The Dining Room
At the Circle Bar B Theatre, Saturday, May 13. Shows through July 2.
Reviewed by Felicia M. Tomasko
Is the dining room really becoming an obsolete tradition, fit for anthropological studies and museum exhibits of vanishing customs and cultures? According to American playwright A.R. Gurney’s comic drama The Dining Room, people are abandoning the haunt of family dinners and evening parties for casual meals in kitchens and eating in front of the television, juggling plates. But is it a loss to bemoan? Gurney’s portrayals of dining room dynamics are often painful. Children struggle to behave in front of a disapproving and controlling father who admonishes a son’s desire to be on time for school, saying that he will remember their pleasant breakfasts long after memories of hymns and arithmetic have faded. He will likely remember the trauma of being yelled at during breakfast.
The Dining Room, though, is an appropriate theme for a dinner theater. After barbecue on communal tables, the audience observes dining of a different sort — in a one-set play suitable for the barn’s interior. Cybele Foraker’s set design evokes a dining room that morphs through middle- to upper-class incarnations.
Director Jim Sirianni ably directs the ensemble cast that deftly makes a series of dizzying character changes as the story shifts from scene to scene. Cast members Jennifer Gimblin, Ed Giron, Sean Jackson, E. Bonnie Lewis, Brian Harwell, and Leslie Ann Story alternate roles as they stroll in and out of the room, adjusting personality and body language to portray generations across centuries.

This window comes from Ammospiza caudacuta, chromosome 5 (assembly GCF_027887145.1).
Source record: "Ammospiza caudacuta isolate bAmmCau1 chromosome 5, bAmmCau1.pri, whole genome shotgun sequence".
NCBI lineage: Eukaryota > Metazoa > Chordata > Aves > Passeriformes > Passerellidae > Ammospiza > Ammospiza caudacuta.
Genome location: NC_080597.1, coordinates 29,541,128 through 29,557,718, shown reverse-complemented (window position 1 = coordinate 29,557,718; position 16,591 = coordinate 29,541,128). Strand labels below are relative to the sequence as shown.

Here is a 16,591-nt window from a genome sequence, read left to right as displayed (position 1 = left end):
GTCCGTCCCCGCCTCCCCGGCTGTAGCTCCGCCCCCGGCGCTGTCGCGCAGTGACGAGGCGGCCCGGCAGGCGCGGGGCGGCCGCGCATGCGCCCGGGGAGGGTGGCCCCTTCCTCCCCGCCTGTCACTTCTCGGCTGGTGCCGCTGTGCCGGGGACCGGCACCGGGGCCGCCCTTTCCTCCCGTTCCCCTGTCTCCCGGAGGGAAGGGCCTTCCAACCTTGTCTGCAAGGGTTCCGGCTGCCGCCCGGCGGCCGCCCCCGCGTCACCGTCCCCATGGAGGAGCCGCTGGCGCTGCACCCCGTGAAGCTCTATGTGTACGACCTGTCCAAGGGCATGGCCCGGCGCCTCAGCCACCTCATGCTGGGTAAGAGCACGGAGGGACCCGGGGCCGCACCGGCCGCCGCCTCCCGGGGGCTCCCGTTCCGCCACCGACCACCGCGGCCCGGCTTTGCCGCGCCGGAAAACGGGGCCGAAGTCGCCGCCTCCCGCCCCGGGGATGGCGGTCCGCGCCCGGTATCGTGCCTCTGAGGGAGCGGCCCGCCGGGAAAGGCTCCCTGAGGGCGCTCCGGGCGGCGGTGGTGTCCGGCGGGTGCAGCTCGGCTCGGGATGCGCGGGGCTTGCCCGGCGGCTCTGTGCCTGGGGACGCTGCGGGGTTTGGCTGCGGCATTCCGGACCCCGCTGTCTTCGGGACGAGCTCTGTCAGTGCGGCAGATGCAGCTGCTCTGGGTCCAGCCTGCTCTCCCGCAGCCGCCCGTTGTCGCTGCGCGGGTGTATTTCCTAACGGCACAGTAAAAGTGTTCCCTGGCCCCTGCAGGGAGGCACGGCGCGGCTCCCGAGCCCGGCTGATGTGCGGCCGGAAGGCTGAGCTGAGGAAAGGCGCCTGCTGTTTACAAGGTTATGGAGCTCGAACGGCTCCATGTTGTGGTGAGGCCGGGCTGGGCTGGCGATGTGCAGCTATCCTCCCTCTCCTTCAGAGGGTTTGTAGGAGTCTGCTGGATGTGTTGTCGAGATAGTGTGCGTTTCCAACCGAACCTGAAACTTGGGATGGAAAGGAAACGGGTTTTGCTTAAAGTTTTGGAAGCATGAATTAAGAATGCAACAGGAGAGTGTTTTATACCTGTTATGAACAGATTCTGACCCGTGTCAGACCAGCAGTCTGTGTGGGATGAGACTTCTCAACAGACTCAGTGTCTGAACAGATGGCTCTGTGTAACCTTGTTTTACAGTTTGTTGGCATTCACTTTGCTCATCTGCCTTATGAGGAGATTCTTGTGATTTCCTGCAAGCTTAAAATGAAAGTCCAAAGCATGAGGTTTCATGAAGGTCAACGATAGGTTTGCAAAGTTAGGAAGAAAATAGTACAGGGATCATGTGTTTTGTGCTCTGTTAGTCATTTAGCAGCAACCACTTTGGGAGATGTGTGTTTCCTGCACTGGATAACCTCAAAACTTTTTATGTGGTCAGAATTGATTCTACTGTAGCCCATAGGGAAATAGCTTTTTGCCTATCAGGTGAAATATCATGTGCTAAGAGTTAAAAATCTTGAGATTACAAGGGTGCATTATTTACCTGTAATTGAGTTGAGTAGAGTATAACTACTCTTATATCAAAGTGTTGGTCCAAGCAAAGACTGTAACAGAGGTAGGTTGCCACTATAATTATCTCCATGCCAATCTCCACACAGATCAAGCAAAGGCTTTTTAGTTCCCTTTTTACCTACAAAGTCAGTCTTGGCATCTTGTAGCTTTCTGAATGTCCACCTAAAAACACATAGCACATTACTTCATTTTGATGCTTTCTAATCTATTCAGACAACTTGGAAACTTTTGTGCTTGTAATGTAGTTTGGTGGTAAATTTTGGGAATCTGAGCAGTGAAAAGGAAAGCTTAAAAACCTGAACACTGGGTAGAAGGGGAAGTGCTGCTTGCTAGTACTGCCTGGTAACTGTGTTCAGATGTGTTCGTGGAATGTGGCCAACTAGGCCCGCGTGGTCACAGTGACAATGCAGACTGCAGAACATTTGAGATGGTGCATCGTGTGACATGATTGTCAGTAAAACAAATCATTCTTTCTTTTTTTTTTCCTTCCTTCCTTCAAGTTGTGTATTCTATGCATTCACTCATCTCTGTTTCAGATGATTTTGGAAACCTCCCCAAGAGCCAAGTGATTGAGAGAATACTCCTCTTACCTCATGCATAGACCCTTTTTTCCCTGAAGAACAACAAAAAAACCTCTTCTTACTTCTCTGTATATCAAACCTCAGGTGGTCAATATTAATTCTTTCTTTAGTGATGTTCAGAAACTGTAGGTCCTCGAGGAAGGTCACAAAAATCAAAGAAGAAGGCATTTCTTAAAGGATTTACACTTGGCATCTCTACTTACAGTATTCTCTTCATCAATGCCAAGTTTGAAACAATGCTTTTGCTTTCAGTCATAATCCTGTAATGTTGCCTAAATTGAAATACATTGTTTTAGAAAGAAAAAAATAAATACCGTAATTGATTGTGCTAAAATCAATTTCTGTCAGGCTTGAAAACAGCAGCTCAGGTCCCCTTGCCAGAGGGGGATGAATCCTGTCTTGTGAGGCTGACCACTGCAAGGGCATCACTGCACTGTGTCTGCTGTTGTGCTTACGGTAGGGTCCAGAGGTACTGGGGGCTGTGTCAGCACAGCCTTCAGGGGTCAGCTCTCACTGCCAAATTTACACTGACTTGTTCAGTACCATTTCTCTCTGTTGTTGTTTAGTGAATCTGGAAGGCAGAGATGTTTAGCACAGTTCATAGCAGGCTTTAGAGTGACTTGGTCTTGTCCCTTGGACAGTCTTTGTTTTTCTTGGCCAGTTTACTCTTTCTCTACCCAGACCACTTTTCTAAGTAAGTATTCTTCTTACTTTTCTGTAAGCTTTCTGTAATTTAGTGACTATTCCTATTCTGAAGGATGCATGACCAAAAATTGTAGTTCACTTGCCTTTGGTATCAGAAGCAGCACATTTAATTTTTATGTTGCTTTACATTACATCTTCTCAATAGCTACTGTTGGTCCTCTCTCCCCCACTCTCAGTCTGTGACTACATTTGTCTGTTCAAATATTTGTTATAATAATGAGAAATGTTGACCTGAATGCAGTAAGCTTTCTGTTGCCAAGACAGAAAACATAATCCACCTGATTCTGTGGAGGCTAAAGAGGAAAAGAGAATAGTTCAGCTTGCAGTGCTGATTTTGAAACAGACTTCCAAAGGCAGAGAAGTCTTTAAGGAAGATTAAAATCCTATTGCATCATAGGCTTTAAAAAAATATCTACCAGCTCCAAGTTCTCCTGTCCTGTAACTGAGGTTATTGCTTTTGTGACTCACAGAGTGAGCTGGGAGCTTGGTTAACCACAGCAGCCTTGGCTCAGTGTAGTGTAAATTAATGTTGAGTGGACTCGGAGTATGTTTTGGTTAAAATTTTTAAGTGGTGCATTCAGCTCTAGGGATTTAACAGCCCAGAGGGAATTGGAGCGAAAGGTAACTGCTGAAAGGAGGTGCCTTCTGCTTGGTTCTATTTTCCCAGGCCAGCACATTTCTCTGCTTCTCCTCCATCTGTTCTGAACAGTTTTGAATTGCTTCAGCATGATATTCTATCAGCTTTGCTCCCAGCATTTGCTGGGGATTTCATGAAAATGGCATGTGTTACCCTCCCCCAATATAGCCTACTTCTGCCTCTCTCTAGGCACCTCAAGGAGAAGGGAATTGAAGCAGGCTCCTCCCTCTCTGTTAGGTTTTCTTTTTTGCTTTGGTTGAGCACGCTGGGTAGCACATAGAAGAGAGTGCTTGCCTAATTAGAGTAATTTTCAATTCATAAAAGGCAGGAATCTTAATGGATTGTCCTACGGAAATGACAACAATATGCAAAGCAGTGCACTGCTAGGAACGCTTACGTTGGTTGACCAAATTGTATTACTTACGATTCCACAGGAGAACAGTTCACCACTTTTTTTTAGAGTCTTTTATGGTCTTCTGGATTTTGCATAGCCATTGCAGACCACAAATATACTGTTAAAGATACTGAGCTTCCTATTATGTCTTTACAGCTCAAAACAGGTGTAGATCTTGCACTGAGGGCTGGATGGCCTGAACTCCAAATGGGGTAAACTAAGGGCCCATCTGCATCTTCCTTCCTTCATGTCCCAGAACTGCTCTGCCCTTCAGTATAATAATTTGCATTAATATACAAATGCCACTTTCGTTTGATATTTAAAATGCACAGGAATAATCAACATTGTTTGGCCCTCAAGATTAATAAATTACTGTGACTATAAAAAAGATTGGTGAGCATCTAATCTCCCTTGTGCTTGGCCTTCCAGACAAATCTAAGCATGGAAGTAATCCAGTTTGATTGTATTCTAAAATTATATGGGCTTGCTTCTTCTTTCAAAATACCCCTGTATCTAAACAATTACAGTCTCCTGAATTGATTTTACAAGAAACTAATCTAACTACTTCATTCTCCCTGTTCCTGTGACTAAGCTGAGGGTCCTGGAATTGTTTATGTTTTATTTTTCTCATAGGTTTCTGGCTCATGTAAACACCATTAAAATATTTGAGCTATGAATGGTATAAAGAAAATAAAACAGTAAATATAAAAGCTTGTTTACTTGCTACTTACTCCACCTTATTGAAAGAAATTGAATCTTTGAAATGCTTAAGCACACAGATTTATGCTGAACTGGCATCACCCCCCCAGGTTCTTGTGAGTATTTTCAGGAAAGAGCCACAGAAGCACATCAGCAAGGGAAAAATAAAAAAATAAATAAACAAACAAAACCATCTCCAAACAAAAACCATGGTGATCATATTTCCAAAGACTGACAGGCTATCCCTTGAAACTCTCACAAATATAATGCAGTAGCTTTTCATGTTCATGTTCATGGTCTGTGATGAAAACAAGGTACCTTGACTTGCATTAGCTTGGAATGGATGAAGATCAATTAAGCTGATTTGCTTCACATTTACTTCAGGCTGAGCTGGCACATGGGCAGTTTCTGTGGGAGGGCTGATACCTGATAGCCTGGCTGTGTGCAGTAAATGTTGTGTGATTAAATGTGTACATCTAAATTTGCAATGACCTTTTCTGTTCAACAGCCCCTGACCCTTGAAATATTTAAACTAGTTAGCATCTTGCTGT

Lewis plays a matriarch with dementia and a young child with equal ease. Harwell is menacing as a domineering father and a lecturing grandfather. Story is humorous as the teenage girl mixing gin, vodka, and Fresca before becoming the WASP-y Aunt Harriett showing off her crystal finger bowls. Gimblin commands attention as an adored mother and a concerned daughter. Jackson pouts as the young boy begging to sit at the dinner table and swaggers as the architect wanting to partition the obsolete room. And Giron is a plaintive lover negotiating several affairs in several stories.
Audience members who expect theater to tell a single continuous story may be frustrated by the disjointed narrative in which the only constant is the room itself. But those with more open minds about narrative structure will enjoy these 18 scenes, which provide some uncomfortable insights with good humor and great antics.